I noticed 745 separating herself from the others late last night but she didn't look like she was actually in labour yet, so I didn't come out in the early hours to check on her.
And here she is with her little bull calf, all clean and bouncy.
Her gestation period was only 273 days.
By mid-morning, 745 was grazing up the top end of the paddock with the others, having left her calf sleeping. That's rather unusual, in my experience, for a first-time mother. I tried shooing them all back down the paddock, but 745 seemed to have forgotten she had a baby.
The calf was safe enough though, as long as he stayed put. I kept an eye on him to ensure he didn't wander off somewhere without his mother noticing.
It rained all afternoon, creating great puddles of water all over the paddocks.
At 5pm something triggered 745's memory. Perhaps the calf made a noise, or moved a little; whatever it was, 745 was obviously very suddenly aware of him again and trotted over to lick and moo quietly to him until he got up and had a long feed.
The sound of me riding my bike up the lane with a Topmilk bin full of plastic bottles sets off this reaction in Zella and Imagen: they know it's Molasses time! This afternoon run is part of their late-pregnancy fitness regime.
Little calf is very sweet. It's always a relief when the first one from a new bull is born easily and nice to have started this calving season without problems. The heifers' calves were all sired by Emergency's son, 134.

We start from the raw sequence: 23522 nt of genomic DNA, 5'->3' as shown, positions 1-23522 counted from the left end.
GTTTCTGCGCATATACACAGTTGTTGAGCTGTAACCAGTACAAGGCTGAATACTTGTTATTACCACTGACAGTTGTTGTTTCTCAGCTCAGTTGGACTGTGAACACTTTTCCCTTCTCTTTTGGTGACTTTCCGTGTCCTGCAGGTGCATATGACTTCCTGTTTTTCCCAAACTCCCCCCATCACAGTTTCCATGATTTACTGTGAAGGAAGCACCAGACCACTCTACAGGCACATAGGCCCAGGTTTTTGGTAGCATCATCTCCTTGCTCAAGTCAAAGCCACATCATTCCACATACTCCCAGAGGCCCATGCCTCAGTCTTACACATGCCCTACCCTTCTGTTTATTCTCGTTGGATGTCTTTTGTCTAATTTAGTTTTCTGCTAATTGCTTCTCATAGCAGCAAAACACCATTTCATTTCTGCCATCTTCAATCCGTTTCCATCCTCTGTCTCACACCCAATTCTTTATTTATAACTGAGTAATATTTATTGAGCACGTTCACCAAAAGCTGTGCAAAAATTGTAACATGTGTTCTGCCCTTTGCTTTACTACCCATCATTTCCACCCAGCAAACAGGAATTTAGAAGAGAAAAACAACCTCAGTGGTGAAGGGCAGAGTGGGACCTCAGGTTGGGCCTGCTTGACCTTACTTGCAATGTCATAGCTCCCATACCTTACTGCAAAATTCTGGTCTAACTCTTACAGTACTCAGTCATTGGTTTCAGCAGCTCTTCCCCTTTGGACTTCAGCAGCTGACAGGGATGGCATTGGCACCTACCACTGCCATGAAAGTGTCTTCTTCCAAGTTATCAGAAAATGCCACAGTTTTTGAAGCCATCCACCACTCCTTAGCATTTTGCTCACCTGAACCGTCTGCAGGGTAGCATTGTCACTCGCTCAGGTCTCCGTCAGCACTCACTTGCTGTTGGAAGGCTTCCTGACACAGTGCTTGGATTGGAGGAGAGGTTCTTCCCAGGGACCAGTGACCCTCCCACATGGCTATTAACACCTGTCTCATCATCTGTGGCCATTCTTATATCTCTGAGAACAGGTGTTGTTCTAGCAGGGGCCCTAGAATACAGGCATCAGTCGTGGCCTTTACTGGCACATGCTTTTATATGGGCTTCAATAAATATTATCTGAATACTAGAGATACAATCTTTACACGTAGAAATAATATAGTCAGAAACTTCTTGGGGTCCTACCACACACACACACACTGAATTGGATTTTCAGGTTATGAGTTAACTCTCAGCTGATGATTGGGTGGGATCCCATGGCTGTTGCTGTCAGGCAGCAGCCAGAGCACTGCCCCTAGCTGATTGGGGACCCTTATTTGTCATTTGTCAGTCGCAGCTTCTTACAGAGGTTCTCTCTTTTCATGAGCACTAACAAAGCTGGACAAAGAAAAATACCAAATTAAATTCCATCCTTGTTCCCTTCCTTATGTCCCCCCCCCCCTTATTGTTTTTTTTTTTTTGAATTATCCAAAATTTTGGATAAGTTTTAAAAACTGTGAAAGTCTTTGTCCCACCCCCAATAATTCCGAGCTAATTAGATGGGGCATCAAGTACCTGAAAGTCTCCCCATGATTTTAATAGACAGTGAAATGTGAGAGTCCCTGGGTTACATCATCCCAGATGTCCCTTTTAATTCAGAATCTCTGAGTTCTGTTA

We went to town and I collected my new rifle, along with its various accessories - a bi-pod I may use at some point, a bag which I'll only use if I go away somewhere shooting things, which seems unlikely, the carry strap, some "free" ammunition and a lock for any time I need to carry it in the ute.
This is one of those "before" photos I hope to be able to refer back to before too long, when a culvert is installed and the drainage is sorted out. This is a horrible boggy little entrance to the Pines on the left and the PW on the right. In the summertime it's dry and presents no issues, but all through the winter it's horrible.
I needed to move the heifers from Flat 2 to Flat 1, but along between them runs the big, deep drain and here was the calf, through the fence in the long grass. I had to wait until he got up for a feed and was walking around with his mother, before pushing them out of the paddock. I didn't want to wake him in case he bolted and didn't want to leave him there or he may have tried to go through the drain to where his mother had gone.
Identical twin Gem 698 produced a daughter during the afternoon. This one was sired by Ida's son, 128, who has already gone to the works, being a carrier of the AM gene. The calf will have to be tested at some point to find out whether or not she has inherited it.
Gem calved quite late last year, but in good condition and was obviously one of the earliest to get back in calf, as a result, bringing this calving forward by seven weeks from last year's. Sister Meg has done the opposite.
Stephan, on this lovely still day, had gone out with the scrub bar to clear some more regrowth, this time in the bit of the Small Hill paddock which is now part of the Pines.
He carried on all day, then went back again to check on the fire a bit later. With the ground still so wet, there's little danger of a fire getting out of control at present and the smoke wasn't going anywhere other than straight up.
Looking up the hill at the area he'd been working on, cutting, then dragging the stuff downhill to the fire pile. Anyone who fancies a serious and useful "get fit" programme is welcome to come and give him a hand!